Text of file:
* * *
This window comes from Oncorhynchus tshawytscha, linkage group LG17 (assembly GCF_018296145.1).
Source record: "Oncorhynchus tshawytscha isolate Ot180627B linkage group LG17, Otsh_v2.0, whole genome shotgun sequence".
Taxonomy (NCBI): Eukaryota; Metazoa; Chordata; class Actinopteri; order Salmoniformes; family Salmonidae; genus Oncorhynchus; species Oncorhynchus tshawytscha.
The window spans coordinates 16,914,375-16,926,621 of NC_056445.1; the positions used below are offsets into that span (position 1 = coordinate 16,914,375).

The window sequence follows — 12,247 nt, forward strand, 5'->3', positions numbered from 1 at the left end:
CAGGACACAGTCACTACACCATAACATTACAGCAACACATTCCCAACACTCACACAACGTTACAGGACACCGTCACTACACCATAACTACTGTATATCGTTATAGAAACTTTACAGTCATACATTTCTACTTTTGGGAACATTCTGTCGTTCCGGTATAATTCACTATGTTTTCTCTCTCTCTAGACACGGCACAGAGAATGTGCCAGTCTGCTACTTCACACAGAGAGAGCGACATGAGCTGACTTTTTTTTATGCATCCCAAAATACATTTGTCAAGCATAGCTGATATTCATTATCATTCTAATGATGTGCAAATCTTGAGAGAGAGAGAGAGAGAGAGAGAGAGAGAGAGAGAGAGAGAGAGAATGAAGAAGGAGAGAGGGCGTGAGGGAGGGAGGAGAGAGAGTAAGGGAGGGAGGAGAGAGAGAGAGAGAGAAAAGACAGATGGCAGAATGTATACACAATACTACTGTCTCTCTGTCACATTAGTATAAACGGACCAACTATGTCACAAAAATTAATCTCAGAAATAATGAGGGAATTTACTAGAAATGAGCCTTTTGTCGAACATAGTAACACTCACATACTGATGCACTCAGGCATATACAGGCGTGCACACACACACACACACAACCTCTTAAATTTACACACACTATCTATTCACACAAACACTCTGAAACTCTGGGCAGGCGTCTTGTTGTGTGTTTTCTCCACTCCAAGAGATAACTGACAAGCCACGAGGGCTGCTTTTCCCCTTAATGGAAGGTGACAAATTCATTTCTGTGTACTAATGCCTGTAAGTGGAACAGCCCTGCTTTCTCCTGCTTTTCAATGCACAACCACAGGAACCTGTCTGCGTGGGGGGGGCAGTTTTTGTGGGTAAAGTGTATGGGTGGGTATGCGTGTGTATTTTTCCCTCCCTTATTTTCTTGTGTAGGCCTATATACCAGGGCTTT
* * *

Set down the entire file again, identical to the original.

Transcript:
This window comes from Oncorhynchus tshawytscha, linkage group LG17 (assembly GCF_018296145.1).
Source record: "Oncorhynchus tshawytscha isolate Ot180627B linkage group LG17, Otsh_v2.0, whole genome shotgun sequence".
Taxonomy (NCBI): Eukaryota; Metazoa; Chordata; class Actinopteri; order Salmoniformes; family Salmonidae; genus Oncorhynchus; species Oncorhynchus tshawytscha.
The window spans coordinates 16,914,375-16,926,621 of NC_056445.1; the positions used below are offsets into that span (position 1 = coordinate 16,914,375).

The window sequence follows — 12,247 nt, forward strand, 5'->3', positions numbered from 1 at the left end:
CAGGACACAGTCACTACACCATAACATTACAGCAACACATTCCCAACACTCACACAACGTTACAGGACACCGTCACTACACCATAACTACTGTATATCGTTATAGAAACTTTACAGTCATACATTTCTACTTTTGGGAACATTCTGTCGTTCCGGTATAATTCACTATGTTTTCTCTCTCTCTAGACACGGCACAGAGAATGTGCCAGTCTGCTACTTCACACAGAGAGAGCGACATGAGCTGACTTTTTTTTATGCATCCCAAAATACATTTGTCAAGCATAGCTGATATTCATTATCATTCTAATGATGTGCAAATCTTGAGAGAGAGAGAGAGAGAGAGAGAGAGAGAGAGAGAGAGAGAGAGAATGAAGAAGGAGAGAGGGCGTGAGGGAGGGAGGAGAGAGAGTAAGGGAGGGAGGAGAGAGAGAGAGAGAGAAAAGACAGATGGCAGAATGTATACACAATACTACTGTCTCTCTGTCACATTAGTATAAACGGACCAACTATGTCACAAAAATTAATCTCAGAAATAATGAGGGAATTTACTAGAAATGAGCCTTTTGTCGAACATAGTAACACTCACATACTGATGCACTCAGGCATATACAGGCGTGCACACACACACACACACAACCTCTTAAATTTACACACACTATCTATTCACACAAACACTCTGAAACTCTGGGCAGGCGTCTTGTTGTGTGTTTTCTCCACTCCAAGAGATAACTGACAAGCCACGAGGGCTGCTTTTCCCCTTAATGGAAGGTGACAAATTCATTTCTGTGTACTAATGCCTGTAAGTGGAACAGCCCTGCTTTCTCCTGCTTTTCAATGCACAACCACAGGAACCTGTCTGCGTGGGGGGGGCAGTTTTTGTGGGTAAAGTGTATGGGTGGGTATGCGTGTGTATTTTTCCCTCCCTTATTTTCTTGTGTAGGCCTATATACCAGGGCTTT